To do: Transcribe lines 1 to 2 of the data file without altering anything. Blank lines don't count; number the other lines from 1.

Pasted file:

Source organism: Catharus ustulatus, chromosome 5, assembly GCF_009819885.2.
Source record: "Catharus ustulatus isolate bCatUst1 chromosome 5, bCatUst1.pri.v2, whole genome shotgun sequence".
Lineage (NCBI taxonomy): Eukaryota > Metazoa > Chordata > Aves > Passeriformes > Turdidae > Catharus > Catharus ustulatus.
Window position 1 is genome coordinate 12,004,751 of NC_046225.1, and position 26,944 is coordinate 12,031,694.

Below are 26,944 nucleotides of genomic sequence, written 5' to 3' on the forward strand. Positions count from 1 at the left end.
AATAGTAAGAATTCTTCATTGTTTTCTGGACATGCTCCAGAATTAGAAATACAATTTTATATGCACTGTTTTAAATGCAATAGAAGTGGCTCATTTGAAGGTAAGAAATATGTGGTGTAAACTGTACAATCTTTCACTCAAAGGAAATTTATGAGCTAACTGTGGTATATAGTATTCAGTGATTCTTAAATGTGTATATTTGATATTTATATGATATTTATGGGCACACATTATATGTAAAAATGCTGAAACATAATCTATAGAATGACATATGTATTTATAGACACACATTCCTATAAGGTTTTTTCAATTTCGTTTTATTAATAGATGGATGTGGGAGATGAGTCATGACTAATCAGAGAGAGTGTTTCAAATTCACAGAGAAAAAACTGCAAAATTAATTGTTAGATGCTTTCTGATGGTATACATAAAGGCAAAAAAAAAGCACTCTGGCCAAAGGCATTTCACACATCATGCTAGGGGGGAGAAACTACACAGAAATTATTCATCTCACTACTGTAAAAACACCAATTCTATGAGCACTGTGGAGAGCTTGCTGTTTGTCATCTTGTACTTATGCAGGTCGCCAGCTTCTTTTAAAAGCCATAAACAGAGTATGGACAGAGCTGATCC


Source organism: Catharus ustulatus, chromosome 5, assembly GCF_009819885.2.
Source record: "Catharus ustulatus isolate bCatUst1 chromosome 5, bCatUst1.pri.v2, whole genome shotgun sequence".